This simple tutorial shows beginners how to easily wipe files, folder, and/or free disk space to protect your files from recovering in Ubuntu.
As you may know, any deleted files can be easily restored from the trash can. Even after you emptied the trash, files can still be recovered. So to prevent information leakage and protect privacy, you have to ‘wipe’ or ‘shred’ files.
1.) Firstly, open terminal either from system app launcher or by pressing Ctrl+Alt+T on keyboard.
2.) When terminal opens, run command to install nautilus-wipe:
sudo apt install nautilus-wipe
The package adds ability to wipe files, folders, and free disk space via context menu.
3.) Finally restart Nautilus file browser via command to apply change:
After that, you can right-click on any file or folder to ‘wipe’ or ‘wipe available disk space’.
NOTE ‘wipe available disk space’ will overwrite the free space in your system disk, so your data will not recoverable. And the process can take quite a few minutes slowing down your system.
In addition to protect your privacy, you can use BleachBit to clear caches. As well, the tool offers options to shred files, folders, and wipe free space.
Though it’s not perfect, Global menu is still possible in Ubuntu 20.04, Ubuntu 21.04 with the default Gnome Desktop.
It used to have a Gnome Global Menu extension to enable focused app menus (e.g., File, Edit, View, Help, etc.) in the top panel. It is however discontinued because GTK+ development is blocking the uniform support for the global menu to the Gtk+ applications.
Users can still use Fildem global menu to get the function in Ubuntu 20.04, Ubuntu 20.10, and Ubuntu 21.04, though it does not work with most Gnome Apps.
1.) Install Fildem global menu extension.
Firstly, open terminal by pressing Ctrl+Alt+T on keyboard. When terminal opens, run commands to install the packages for installing and toggling Gnome Extension:
Or install the package via sudo apt install ~/Downloads/fildem_*_all.deb command.
b.) Open terminal (Ctrl+Alt+T) and run command to edit the .gtkrc-2.0 file.
When the file opens, add gtk-modules="appmenu-gtk-module" to the end.
c.) Next edit the .config/gtk-3.0/settings.ini file via command:
And also add gtk-modules="appmenu-gtk-module" line to the end. Also, add [Settings] line before it if not exist.
3.) Start Global Menu:
Finally in a terminal window, run command fildem &.
Search for and open Extensions utility. When it opens, click on the gear button to configure the Gnome Extension:
Toggle off ‘Show menu only when the mouse is over the panel’ option.
Change the Button padding as you prefer.
Now global menu should work for apps, e.g., Google Chrome, Chromium, GIMP, Audacious, Shutter, LibreOffice, etc.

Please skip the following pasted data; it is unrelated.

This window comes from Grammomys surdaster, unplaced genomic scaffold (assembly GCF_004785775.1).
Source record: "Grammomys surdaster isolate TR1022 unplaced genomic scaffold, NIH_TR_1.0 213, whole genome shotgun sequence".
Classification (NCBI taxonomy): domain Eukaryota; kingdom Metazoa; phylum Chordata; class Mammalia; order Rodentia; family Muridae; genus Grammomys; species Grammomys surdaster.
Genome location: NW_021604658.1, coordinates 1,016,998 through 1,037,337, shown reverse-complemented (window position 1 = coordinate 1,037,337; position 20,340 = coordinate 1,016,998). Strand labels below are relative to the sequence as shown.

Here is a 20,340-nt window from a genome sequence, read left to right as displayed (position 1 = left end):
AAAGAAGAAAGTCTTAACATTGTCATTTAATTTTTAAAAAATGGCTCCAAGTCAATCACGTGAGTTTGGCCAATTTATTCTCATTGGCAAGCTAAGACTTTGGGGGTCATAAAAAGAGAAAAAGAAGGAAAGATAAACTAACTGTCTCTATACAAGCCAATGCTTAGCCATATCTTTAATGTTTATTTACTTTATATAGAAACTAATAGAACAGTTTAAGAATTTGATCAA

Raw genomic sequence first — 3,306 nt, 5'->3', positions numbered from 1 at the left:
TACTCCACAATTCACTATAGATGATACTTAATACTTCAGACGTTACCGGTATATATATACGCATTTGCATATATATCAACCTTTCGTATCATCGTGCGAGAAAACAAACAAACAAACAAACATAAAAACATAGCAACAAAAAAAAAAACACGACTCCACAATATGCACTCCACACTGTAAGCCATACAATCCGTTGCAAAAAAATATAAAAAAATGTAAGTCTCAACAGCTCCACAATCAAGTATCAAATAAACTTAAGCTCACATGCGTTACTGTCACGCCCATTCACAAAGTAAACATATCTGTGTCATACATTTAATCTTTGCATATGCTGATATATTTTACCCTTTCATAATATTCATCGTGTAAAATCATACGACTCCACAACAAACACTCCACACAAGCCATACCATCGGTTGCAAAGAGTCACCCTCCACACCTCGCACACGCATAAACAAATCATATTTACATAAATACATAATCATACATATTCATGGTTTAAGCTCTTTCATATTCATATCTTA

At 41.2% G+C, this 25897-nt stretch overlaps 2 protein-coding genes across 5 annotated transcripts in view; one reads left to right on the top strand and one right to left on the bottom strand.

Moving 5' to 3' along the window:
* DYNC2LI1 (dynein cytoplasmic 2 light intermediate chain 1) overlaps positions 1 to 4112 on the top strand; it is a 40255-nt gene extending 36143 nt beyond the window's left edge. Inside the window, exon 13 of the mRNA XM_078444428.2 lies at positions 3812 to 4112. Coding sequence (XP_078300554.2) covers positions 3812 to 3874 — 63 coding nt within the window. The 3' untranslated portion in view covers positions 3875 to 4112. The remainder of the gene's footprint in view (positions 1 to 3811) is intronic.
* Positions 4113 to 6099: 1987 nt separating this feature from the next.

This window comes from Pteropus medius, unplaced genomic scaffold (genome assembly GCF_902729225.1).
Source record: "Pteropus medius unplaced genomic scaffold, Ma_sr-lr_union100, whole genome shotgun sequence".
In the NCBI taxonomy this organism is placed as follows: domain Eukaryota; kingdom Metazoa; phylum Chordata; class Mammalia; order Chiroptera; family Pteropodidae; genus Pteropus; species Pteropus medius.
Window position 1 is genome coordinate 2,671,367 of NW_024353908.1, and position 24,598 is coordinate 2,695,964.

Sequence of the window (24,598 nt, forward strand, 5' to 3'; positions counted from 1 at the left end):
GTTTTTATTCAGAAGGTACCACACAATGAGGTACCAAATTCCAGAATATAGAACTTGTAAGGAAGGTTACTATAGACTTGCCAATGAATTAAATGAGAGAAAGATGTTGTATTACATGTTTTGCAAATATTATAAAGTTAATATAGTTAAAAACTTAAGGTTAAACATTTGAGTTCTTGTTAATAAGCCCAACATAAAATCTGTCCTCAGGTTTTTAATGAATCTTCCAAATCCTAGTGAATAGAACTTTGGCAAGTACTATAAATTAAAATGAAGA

Sadly, most Gnome Apps as well as Firefox does not work with global menu. If you intend to get it work with Firefox, install the one from Ubuntu 18.04 repository (all current Ubuntu releases has the latest Firefox packages).
4.) Auto-start Fildem global menu:
To make the function work on startup, search for and open ‘Startup Applications‘ utility. Then click on Add button to add:
Type fildem in command box.
Type Name and Comment as you prefer.
How to Remove Fildem global menu:
To remove fildem package, open terminal and run command:
sudo apt remove python3-fildem --autoremove
And remove the extension via Extensions utility.
To remove the auto-start service, just remove which you created in step 4.
This is an easy to follow beginner’s guide shows how to encrypt the full file system while installing Ubuntu.
As you may know, it’s easy to hack against Ubuntu Linux physically. Though users can add password protect to the Grub boot menu, the file system is still accessible via a live system, e.g., bootable USB installer.
To prevent your Ubuntu from physical hacking ultimately, adding password protect to the full system disk can be the best choice. And you can do it during installing Ubuntu.
Important: If you forget the password, all data will be lost! No way to reset forgotten password.
2.) If you’re going to install Ubuntu as the ONLY operating system in the hard drive, just choose ‘Erase disk and install Ubuntu‘ when you’re at Installation type page.
Then click on ‘Advanced features’ to choose either LVM or ZFS and enable ‘Encrypt the new Ubuntu installation for security’.
3.) Mostly I’ll choose ‘Something else‘ to manually create partitions for Ubuntu file system.
Unlike Fedora and Manjaro, Ubuntu does not provide an ‘Encrypt‘ checkbox while creating an EXT4 partition. Instead you need to create a partition use as ‘physical volume for encryption’.
a.) Simply choose the free space and click on ‘+‘ icon on partition table. In the pop-up Create partition dialog do:
DO LEAVE 500 MB free space for /boot partition, and a few GB for Swap area if need.
Set the size for Ubuntu file system. 20 GB at least. For long time use, as large as possible.
Select use as ‘physical volume for encryption‘.
Set your password and confirm, and finally click OK.
b.) After clicking OK, wait for a few seconds. A new device ‘/dev/mapper/sdaX_crypt‘ will be created as EXT4 file system.
Highlight it, and click on ‘Change‘ button. In the pop-up dialog, set the mount point as /.
c.) Same to Fedora, you have to create a separated /boot partition, as it can not be encrypted.
To do so, select the free space and click “+” to create:
500 MB should be enough. 1 GB will be better.
use as ‘Ext4 journaling file system’
mount point /boot
d.) Also create 250 MB ‘EFI System Partition‘ for UEFI boot machine, or 2 MB ‘Reserved BIOS boot area‘ for legacy BIOS boot machine. For small RAM, a swap area is also recommended.
Finally the partition table will look like:
Finally click on “Install Now” button. And confirm on pop-up dialog.
Once you successfully installed Ubuntu, restart and you’ll get into the password prompt when booting Ubuntu (see the top picture). As well, accessing the file system from any other OS need the password you set.